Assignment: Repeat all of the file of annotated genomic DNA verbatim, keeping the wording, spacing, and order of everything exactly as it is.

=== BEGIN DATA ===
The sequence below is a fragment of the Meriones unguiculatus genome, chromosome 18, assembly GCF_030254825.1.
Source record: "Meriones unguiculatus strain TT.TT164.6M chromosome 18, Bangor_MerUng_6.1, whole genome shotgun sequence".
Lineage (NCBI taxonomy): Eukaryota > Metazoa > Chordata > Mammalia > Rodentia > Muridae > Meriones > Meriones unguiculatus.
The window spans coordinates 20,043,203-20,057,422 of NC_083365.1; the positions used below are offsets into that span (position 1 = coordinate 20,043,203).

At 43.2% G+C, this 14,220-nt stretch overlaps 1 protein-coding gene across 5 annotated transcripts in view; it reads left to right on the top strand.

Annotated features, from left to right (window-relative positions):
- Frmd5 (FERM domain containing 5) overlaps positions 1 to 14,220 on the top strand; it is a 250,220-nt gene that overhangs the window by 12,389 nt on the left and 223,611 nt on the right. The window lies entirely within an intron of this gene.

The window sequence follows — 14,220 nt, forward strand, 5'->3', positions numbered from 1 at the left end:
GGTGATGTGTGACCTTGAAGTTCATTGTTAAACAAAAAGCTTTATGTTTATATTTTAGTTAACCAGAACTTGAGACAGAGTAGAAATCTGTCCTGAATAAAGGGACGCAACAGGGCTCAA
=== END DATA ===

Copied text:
The sequence below is a fragment of the Meriones unguiculatus genome, chromosome 18, assembly GCF_030254825.1.
Source record: "Meriones unguiculatus strain TT.TT164.6M chromosome 18, Bangor_MerUng_6.1, whole genome shotgun sequence".
Lineage (NCBI taxonomy): Eukaryota > Metazoa > Chordata > Mammalia > Rodentia > Muridae > Meriones > Meriones unguiculatus.
The window spans coordinates 20,043,203-20,057,422 of NC_083365.1; the positions used below are offsets into that span (position 1 = coordinate 20,043,203).

At 43.2% G+C, this 14,220-nt stretch overlaps 1 protein-coding gene across 5 annotated transcripts in view; it reads left to right on the top strand.

Annotated features, from left to right (window-relative positions):
- Frmd5 (FERM domain containing 5) overlaps positions 1 to 14,220 on the top strand; it is a 250,220-nt gene that overhangs the window by 12,389 nt on the left and 223,611 nt on the right. The window lies entirely within an intron of this gene.

The window sequence follows — 14,220 nt, forward strand, 5'->3', positions numbered from 1 at the left end:
GGTGATGTGTGACCTTGAAGTTCATTGTTAAACAAAAAGCTTTATGTTTATATTTTAGTTAACCAGAACTTGAGACAGAGTAGAAATCTGTCCTGAATAAAGGGACGCAACAGGGCTCAA